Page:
Home Insurance: Who do you trust?
Oct 16, 2017 03:46PM
Your home has just been destroyed by fire. Your life has been shattered. Who do you trust? The good news is that fire is always an
insured peril, so there should be no coverage issues like there are after a flood
or earthquake. The major coverage question
is the size of your deductible and the coverage limits. Many of the complaints about
insurance coverage come from people who have not been insuring their home for
the full replacement cost. That is
less common in California than in other states, because for a long time
insurance agents were required to do replacement cost estimates when insuring a
home. Many companies provide
extended replacement cost coverage and extended building ordinance
coverage. This is a time when
those expanded coverages really matter.
Insurance companies have already mobilized to pay claims. Most of them have already dispatched adjusters to the scene and they are gearing up to handle the claims. Some people think that insurance company adjusters are trained to pay as little as possible to save the company money. My experience has been the opposite. Most claim departments I know have a policy of “pay what you owe, owe what you pay.” Many insurance companies actually pride themselves on paying claims promptly and fairly after a disaster. There are exceptions, but they are rarer than you think.
Disasters bring out the best in most people and the worst in some people. It is always heartbreaking to see things like looting of people who have already lost everything. There are also reports of unscrupulous contractors who try to take advantage of desperate people. There are other people, like public adjusters, asking you to hire them to handle your claim. Is that a good idea?
We thought it would be good to explain the type of adjusters working after a disaster. There are basically three kinds of adjusters. Those who work directly for the insurance company, independent adjusters hired by the insurance company and public adjusters hired by the insured. A public adjuster works for you, not the insurance company, and they also charge you, not the insurance company. In some cases, their fee is a significant percentage of the insurance proceeds. We neither recommend for or against anyone hiring a public adjuster. However we do suggest some guidelines that may help you make the decision.
We always suggest that people start by contacting their insurance company to see how they respond. You may be pleasantly surprised. In many cases the adjuster will quickly give you a check to help start your recovery and will work with you to restore your property and your life. If the insurance adjuster is ready, willing and able to give you a fair settlement, why pay someone else to get involved? On the other hand, if you feel the insurance company is not being fair, then a public adjuster or even an attorney is certainly an option.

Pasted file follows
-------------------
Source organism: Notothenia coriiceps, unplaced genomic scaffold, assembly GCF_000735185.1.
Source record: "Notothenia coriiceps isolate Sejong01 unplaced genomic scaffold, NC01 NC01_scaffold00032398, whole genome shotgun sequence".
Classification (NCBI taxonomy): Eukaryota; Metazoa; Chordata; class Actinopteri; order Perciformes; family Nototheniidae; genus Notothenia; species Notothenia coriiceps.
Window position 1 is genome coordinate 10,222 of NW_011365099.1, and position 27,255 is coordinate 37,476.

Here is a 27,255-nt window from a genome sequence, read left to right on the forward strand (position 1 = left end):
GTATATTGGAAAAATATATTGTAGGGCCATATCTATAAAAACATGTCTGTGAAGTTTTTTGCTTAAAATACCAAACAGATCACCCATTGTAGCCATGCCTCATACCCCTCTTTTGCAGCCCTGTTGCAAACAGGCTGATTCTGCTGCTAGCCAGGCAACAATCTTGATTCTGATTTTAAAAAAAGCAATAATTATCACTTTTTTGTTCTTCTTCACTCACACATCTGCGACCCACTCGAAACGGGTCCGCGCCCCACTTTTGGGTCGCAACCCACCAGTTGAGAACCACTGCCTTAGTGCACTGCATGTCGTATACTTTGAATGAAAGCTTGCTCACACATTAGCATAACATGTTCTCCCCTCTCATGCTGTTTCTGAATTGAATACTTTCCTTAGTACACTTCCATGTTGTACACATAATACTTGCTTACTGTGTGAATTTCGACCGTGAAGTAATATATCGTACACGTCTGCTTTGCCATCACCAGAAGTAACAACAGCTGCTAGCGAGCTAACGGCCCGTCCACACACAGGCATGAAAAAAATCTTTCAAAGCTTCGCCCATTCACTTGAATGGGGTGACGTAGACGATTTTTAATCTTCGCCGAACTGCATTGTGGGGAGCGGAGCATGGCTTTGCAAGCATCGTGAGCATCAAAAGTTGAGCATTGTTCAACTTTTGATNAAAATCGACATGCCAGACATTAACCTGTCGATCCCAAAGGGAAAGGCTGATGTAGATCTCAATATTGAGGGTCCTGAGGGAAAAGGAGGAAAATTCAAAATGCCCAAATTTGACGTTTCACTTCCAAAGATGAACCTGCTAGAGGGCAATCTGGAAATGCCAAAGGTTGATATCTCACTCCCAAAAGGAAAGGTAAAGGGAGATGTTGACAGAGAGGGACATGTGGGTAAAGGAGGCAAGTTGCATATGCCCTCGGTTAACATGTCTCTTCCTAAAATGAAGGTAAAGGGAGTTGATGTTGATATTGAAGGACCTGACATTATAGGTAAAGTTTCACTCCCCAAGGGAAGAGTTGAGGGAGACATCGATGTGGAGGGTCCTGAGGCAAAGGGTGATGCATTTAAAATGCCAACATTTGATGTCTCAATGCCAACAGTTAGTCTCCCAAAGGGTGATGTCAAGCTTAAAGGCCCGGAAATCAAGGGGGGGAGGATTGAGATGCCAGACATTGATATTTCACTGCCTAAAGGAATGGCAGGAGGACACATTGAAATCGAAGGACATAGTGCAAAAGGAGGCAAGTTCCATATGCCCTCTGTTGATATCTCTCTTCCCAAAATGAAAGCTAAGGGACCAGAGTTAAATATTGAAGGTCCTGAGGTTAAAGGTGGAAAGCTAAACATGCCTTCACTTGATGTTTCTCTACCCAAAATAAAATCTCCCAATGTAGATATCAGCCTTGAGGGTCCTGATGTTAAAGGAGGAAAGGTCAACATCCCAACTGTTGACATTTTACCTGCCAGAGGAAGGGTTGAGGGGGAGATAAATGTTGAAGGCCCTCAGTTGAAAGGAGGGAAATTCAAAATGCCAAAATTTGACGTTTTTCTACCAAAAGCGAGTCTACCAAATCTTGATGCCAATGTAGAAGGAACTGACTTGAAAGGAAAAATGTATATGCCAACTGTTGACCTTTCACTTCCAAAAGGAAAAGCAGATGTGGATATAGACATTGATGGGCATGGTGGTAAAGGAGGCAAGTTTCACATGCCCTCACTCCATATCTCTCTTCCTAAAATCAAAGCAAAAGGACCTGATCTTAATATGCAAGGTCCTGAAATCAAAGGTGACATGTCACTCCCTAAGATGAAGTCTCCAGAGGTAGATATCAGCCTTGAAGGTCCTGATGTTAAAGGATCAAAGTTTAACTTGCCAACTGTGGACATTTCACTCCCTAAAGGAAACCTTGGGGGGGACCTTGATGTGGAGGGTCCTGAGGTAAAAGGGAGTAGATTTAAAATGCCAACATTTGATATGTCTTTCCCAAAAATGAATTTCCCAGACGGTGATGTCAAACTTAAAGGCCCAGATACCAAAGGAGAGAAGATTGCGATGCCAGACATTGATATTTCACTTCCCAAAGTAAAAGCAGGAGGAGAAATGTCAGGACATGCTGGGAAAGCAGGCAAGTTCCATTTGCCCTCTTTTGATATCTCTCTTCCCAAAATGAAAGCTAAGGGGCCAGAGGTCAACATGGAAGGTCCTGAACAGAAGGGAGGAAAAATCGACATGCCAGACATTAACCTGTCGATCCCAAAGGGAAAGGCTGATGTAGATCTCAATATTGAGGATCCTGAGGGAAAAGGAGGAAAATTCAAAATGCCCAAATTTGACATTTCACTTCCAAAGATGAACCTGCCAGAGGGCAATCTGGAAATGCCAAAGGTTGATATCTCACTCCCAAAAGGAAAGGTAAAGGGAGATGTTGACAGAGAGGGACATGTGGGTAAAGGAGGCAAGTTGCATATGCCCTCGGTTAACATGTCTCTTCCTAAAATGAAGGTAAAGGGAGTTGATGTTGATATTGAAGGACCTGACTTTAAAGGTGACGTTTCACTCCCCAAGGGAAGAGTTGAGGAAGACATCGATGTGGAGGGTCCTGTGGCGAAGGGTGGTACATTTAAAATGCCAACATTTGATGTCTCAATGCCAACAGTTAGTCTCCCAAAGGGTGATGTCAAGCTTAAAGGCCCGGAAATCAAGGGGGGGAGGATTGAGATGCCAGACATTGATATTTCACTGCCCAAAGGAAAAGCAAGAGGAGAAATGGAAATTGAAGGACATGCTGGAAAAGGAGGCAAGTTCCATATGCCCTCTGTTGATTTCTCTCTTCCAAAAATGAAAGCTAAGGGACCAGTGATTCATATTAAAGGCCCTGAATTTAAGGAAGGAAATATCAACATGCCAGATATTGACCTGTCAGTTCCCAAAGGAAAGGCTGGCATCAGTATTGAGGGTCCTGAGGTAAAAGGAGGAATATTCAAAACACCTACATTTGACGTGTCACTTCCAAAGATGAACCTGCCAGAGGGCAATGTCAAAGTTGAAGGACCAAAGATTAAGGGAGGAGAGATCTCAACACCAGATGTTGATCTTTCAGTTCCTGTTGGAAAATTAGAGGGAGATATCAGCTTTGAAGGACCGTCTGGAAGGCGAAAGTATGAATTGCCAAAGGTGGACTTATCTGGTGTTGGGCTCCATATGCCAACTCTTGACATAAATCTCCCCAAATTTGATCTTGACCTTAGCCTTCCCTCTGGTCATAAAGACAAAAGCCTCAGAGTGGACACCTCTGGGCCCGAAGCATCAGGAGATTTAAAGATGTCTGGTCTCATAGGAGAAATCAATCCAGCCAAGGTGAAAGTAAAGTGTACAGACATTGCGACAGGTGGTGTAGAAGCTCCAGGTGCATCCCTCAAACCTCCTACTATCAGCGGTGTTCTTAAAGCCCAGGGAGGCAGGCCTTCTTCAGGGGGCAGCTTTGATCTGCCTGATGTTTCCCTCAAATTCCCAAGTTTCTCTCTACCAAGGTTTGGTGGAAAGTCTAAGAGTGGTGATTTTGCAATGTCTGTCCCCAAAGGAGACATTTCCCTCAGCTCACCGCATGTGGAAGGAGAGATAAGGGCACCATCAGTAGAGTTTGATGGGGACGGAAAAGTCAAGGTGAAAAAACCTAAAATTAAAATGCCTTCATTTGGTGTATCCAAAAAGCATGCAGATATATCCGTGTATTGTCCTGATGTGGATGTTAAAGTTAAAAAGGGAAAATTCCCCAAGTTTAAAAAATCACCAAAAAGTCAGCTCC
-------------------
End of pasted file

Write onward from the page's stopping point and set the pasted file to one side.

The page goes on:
If you do want to hire a public adjuster or any other professional, we suggest the following: Make sure you take the time to read and understand all the costs and fees before signing anything. I personally never sign a contract without taking 24 hours to think about it. If you feel pressured to sign right now, that should be a warning signal. Check to verify that the public adjuster or other professional is licensed in California. Finally, always check references.
Be selective with regard to the contractor you choose to repair or rebuild your home. Most insurance companies have a list of contractors they approve. These are usually contractors the carrier has worked with before, who know how the claim process works and who have a reputation for doing a good job. Insurance companies do not always choose the lowest cost contractor, because they actually do want customers to be satisfied with the finished product. The most expensive claim for an insurance company is the one they pay twice. If you deal with a contractor approved by the insurance carrier they will know exactly what documentation the insurance carrier will require and they will provide that. Many delays in claim payments are the result of documentation that is unacceptable to the insurance carrier.
If there is a dispute between a contractor and the insurance company, seriously consider letting the adjuster handle that. It is the adjuster’s job to evaluate the work done by the contractor. It is the contractor’s duty to document that the repairs are appropriate and that the amount charged is reasonable. The adjuster has access to experts who can evaluate what is fair and reasonable. Most homeowners do not have that expertise. I have seen claims denied because the contractor was unable or unwilling to provide reasonable documentation the insurance adjuster required. Insurance adjusters are required to have documentation to justify payment. Properly documented claims are usually processed promptly and fairly.
The good news is that the insurance industry has already mobilized and is working hard to help people recover. If you have homeowners’ insurance from a reputable carrier, help is already on the way.
To find out more, contact: